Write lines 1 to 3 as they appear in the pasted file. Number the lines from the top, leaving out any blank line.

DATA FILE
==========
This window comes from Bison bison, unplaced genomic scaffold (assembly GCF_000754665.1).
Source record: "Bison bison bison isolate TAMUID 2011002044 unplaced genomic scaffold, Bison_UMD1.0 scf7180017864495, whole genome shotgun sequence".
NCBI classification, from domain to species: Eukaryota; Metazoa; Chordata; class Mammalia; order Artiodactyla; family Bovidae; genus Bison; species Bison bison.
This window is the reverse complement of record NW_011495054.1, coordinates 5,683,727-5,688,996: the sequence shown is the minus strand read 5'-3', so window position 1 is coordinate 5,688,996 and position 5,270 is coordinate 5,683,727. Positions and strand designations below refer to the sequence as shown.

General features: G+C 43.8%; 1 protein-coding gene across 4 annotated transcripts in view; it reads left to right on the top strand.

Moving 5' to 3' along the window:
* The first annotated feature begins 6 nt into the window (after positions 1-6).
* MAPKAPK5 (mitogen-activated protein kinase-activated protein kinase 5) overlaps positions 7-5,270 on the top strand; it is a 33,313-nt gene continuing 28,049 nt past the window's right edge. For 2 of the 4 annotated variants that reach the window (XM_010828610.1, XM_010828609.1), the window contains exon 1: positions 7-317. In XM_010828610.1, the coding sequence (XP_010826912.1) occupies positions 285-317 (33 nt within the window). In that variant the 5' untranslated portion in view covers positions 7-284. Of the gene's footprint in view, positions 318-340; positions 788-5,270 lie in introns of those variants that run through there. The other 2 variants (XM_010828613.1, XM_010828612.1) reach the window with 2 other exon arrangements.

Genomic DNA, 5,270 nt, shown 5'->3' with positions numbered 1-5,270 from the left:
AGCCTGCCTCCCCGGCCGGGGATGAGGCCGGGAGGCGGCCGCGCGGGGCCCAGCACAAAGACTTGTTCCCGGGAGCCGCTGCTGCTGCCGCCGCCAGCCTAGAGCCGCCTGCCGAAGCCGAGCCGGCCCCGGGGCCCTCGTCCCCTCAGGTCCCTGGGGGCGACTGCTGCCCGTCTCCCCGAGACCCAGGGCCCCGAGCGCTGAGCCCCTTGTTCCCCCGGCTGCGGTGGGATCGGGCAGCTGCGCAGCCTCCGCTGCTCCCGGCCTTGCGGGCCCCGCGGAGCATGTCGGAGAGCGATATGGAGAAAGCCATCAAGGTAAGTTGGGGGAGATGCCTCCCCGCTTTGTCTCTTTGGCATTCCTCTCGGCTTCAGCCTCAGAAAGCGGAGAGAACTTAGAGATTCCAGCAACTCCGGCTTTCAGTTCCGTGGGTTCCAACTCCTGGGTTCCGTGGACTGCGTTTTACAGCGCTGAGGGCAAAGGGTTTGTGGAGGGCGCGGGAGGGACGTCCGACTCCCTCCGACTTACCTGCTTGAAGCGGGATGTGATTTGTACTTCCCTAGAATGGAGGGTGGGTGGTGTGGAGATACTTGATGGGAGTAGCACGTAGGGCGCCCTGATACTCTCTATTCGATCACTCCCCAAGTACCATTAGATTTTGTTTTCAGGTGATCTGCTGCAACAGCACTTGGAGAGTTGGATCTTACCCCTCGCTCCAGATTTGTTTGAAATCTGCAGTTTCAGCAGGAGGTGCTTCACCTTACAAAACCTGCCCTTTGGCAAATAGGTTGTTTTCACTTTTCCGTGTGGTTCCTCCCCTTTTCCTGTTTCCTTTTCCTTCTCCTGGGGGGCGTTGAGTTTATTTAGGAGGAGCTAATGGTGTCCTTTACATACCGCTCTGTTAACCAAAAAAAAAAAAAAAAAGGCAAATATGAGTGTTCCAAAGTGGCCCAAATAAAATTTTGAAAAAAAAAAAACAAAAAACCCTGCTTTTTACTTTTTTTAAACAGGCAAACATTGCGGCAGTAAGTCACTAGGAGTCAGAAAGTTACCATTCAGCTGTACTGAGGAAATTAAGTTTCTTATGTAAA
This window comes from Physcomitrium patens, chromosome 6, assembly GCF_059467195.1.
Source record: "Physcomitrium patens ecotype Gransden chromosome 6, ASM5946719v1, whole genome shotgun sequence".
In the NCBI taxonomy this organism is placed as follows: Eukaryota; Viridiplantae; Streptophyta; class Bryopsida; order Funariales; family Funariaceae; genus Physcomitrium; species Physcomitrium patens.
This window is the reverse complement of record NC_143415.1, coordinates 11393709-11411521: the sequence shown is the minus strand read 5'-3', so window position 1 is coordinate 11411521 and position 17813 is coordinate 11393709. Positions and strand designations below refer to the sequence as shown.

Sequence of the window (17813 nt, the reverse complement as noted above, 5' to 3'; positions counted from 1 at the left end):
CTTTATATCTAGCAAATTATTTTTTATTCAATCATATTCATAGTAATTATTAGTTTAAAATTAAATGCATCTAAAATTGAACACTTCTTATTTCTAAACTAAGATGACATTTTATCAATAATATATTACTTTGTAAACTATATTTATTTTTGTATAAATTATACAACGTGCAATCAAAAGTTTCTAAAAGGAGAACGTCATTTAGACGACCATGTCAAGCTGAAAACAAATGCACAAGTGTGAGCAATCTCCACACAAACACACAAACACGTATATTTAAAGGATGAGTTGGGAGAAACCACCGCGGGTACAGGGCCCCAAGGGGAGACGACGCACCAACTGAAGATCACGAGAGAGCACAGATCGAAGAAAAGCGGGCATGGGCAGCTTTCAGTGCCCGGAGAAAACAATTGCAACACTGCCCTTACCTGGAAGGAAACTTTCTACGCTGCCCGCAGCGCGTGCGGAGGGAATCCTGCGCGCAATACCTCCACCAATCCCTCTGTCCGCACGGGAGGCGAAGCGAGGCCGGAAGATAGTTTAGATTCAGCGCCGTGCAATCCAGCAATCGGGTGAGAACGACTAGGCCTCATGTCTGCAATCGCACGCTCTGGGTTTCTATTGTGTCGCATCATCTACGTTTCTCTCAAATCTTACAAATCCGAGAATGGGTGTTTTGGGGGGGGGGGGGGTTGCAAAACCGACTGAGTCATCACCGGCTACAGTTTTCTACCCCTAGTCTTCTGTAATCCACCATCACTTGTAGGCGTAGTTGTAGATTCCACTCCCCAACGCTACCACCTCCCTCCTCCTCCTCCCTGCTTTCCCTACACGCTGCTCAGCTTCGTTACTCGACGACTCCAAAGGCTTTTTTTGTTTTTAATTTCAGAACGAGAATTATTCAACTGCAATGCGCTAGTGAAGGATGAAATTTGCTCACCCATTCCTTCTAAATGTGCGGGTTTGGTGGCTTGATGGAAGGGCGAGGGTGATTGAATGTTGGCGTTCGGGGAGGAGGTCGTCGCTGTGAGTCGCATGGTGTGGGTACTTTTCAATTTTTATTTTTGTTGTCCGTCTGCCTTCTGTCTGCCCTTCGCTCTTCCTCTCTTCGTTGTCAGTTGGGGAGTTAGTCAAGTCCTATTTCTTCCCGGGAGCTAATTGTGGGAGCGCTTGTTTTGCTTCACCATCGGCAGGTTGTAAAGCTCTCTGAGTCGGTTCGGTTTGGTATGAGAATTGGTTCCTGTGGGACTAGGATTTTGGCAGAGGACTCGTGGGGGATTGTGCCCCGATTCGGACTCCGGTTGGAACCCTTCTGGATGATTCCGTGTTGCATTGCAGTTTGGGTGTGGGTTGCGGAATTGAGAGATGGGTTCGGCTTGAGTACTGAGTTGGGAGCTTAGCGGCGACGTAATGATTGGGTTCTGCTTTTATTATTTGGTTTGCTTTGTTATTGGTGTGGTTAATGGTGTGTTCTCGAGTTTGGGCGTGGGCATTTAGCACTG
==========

This window comes from Bison bison, unplaced genomic scaffold (assembly GCF_000754665.1).
Source record: "Bison bison bison isolate TAMUID 2011002044 unplaced genomic scaffold, Bison_UMD1.0 scf7180017864495, whole genome shotgun sequence".
NCBI classification, from domain to species: Eukaryota; Metazoa; Chordata; class Mammalia; order Artiodactyla; family Bovidae; genus Bison; species Bison bison.